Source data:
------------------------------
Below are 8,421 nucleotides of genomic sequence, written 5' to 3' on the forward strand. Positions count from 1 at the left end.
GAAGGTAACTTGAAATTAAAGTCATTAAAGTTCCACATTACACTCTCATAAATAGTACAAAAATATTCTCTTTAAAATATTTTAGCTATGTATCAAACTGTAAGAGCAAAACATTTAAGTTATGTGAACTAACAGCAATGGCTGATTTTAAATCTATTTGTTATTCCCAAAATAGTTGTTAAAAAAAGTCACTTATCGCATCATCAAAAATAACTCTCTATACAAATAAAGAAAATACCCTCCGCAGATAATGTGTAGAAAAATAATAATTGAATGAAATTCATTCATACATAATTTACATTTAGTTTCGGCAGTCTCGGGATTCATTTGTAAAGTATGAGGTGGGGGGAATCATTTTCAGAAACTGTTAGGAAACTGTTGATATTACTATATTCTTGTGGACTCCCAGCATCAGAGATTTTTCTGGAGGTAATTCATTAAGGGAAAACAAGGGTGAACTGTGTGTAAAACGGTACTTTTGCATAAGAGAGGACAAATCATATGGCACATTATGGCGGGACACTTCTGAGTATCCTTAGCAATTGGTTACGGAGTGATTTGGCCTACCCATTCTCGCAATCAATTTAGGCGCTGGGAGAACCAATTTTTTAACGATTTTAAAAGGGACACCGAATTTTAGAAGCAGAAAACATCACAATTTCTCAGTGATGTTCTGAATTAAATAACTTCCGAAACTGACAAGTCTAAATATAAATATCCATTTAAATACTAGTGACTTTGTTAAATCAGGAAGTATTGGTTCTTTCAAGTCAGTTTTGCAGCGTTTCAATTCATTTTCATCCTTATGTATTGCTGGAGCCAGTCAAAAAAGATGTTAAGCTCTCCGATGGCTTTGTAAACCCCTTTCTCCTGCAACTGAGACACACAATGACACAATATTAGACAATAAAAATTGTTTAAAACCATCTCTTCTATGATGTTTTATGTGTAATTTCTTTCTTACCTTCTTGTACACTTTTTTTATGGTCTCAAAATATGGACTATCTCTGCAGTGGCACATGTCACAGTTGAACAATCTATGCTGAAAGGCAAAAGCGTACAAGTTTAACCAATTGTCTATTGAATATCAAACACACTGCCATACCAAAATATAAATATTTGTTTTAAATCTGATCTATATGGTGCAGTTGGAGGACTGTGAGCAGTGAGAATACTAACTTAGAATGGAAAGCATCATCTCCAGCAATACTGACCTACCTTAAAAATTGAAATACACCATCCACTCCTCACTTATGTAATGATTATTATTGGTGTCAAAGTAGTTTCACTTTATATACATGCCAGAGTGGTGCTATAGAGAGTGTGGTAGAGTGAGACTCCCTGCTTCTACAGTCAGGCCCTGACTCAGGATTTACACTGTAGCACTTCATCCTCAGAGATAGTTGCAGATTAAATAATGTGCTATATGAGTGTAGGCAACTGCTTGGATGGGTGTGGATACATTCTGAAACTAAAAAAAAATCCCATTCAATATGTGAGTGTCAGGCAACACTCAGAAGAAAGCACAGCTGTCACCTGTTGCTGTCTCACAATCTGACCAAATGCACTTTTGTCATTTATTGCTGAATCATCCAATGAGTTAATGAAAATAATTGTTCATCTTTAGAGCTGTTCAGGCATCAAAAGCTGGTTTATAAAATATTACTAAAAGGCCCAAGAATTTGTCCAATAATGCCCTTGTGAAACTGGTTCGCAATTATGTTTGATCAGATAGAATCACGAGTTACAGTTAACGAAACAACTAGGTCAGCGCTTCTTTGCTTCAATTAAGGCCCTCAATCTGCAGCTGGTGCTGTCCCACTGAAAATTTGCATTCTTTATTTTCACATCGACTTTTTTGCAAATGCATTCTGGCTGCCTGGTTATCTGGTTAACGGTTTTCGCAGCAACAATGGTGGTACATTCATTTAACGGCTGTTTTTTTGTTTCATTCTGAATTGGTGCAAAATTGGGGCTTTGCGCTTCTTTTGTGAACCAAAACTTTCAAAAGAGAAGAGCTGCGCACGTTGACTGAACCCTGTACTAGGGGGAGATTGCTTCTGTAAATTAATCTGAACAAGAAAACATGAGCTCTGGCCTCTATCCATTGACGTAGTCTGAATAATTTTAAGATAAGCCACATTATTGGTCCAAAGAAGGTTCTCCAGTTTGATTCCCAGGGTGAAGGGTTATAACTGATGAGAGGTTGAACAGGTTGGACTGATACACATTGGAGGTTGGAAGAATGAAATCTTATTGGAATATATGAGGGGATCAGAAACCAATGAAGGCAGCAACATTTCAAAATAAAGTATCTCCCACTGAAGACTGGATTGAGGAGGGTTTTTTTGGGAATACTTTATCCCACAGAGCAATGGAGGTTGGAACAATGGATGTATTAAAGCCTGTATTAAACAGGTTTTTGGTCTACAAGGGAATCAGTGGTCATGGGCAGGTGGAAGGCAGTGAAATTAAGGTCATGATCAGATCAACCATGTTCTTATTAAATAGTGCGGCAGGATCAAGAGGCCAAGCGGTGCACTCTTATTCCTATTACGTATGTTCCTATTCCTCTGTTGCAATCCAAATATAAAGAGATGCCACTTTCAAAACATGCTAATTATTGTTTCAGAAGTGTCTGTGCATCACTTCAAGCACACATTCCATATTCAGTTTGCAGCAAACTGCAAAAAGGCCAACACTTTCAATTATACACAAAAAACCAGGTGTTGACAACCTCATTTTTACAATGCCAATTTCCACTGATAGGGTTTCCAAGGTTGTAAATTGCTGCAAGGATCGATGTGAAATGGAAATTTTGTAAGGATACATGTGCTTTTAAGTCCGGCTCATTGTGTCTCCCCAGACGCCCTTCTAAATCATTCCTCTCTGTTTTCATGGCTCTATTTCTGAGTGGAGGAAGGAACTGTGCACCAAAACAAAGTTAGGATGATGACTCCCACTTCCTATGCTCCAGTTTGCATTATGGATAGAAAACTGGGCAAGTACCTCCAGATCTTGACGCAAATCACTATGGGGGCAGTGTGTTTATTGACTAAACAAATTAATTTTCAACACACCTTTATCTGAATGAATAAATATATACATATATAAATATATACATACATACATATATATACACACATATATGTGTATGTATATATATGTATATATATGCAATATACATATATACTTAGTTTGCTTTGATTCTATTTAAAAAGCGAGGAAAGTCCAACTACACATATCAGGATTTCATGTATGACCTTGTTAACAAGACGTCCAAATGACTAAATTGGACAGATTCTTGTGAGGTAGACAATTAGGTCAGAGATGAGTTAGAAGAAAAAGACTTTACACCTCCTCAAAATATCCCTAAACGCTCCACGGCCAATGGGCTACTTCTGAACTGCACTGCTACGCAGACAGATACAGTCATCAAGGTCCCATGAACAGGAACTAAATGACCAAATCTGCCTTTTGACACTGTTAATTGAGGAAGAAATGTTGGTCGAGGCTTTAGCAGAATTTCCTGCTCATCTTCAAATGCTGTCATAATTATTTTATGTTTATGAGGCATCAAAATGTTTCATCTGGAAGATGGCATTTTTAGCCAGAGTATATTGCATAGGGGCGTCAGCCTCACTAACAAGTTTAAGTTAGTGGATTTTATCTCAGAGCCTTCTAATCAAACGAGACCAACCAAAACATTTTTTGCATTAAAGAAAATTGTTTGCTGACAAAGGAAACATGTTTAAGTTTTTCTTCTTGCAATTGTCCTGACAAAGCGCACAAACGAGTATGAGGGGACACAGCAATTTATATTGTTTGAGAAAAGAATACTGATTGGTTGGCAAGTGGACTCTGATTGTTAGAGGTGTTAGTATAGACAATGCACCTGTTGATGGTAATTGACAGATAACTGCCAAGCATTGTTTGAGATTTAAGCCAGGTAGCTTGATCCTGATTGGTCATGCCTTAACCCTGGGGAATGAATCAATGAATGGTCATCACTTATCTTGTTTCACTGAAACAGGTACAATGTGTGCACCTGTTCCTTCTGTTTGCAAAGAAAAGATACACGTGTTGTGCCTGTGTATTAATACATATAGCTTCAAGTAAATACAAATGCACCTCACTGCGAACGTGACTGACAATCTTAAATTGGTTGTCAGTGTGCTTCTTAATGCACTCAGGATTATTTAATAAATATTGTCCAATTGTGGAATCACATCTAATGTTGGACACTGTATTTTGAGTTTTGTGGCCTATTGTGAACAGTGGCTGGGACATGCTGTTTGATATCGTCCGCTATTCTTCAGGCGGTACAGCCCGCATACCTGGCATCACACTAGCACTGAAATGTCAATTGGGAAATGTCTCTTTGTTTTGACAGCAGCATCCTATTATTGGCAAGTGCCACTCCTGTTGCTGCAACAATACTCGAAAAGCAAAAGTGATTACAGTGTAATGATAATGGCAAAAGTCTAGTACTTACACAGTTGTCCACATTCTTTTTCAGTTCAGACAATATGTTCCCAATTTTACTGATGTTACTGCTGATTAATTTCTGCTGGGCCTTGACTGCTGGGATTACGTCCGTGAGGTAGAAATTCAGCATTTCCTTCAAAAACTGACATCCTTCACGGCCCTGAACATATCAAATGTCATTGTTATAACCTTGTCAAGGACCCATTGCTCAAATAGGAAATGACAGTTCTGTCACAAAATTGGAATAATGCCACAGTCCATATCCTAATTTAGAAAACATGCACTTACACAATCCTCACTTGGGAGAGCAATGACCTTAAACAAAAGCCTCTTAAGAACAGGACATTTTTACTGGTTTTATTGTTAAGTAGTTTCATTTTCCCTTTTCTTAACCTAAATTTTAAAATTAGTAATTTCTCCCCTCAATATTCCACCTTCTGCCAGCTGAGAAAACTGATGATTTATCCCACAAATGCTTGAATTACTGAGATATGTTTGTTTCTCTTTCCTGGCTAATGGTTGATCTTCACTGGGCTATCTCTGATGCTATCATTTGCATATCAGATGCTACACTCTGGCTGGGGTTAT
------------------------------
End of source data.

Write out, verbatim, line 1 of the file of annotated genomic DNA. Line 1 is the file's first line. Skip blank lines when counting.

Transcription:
Below are 8,421 nucleotides of genomic sequence, written 5' to 3' on the forward strand. Positions count from 1 at the left end.